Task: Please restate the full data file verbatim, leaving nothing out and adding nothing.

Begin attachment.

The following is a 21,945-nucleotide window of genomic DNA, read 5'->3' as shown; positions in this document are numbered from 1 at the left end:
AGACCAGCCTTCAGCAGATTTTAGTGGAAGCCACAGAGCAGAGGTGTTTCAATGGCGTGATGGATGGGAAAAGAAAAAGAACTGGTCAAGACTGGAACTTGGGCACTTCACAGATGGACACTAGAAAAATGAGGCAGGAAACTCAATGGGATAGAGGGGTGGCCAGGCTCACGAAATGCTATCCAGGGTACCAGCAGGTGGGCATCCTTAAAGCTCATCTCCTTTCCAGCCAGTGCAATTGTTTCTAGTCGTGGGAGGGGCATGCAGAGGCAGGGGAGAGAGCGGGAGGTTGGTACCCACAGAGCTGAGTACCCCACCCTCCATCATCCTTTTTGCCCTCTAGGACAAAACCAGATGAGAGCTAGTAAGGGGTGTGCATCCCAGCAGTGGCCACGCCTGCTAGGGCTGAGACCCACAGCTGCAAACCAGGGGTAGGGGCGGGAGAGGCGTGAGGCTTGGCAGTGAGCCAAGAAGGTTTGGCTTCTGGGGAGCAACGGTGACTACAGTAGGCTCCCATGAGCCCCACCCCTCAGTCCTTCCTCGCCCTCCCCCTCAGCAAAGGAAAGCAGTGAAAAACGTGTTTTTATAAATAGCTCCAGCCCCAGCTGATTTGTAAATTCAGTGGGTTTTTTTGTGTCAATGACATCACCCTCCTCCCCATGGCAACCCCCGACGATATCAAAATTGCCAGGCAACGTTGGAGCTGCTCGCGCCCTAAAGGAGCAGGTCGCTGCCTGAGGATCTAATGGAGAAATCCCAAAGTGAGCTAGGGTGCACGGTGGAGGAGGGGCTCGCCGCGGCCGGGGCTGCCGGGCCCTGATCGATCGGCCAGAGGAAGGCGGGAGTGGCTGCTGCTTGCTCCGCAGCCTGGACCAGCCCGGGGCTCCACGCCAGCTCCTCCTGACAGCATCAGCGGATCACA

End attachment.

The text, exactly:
The following is a 21,945-nucleotide window of genomic DNA, read 5'->3' as shown; positions in this document are numbered from 1 at the left end:
AGACCAGCCTTCAGCAGATTTTAGTGGAAGCCACAGAGCAGAGGTGTTTCAATGGCGTGATGGATGGGAAAAGAAAAAGAACTGGTCAAGACTGGAACTTGGGCACTTCACAGATGGACACTAGAAAAATGAGGCAGGAAACTCAATGGGATAGAGGGGTGGCCAGGCTCACGAAATGCTATCCAGGGTACCAGCAGGTGGGCATCCTTAAAGCTCATCTCCTTTCCAGCCAGTGCAATTGTTTCTAGTCGTGGGAGGGGCATGCAGAGGCAGGGGAGAGAGCGGGAGGTTGGTACCCACAGAGCTGAGTACCCCACCCTCCATCATCCTTTTTGCCCTCTAGGACAAAACCAGATGAGAGCTAGTAAGGGGTGTGCATCCCAGCAGTGGCCACGCCTGCTAGGGCTGAGACCCACAGCTGCAAACCAGGGGTAGGGGCGGGAGAGGCGTGAGGCTTGGCAGTGAGCCAAGAAGGTTTGGCTTCTGGGGAGCAACGGTGACTACAGTAGGCTCCCATGAGCCCCACCCCTCAGTCCTTCCTCGCCCTCCCCCTCAGCAAAGGAAAGCAGTGAAAAACGTGTTTTTATAAATAGCTCCAGCCCCAGCTGATTTGTAAATTCAGTGGGTTTTTTTGTGTCAATGACATCACCCTCCTCCCCATGGCAACCCCCGACGATATCAAAATTGCCAGGCAACGTTGGAGCTGCTCGCGCCCTAAAGGAGCAGGTCGCTGCCTGAGGATCTAATGGAGAAATCCCAAAGTGAGCTAGGGTGCACGGTGGAGGAGGGGCTCGCCGCGGCCGGGGCTGCCGGGCCCTGATCGATCGGCCAGAGGAAGGCGGGAGTGGCTGCTGCTTGCTCCGCAGCCTGGACCAGCCCGGGGCTCCACGCCAGCTCCTCCTGACAGCATCAGCGGATCACA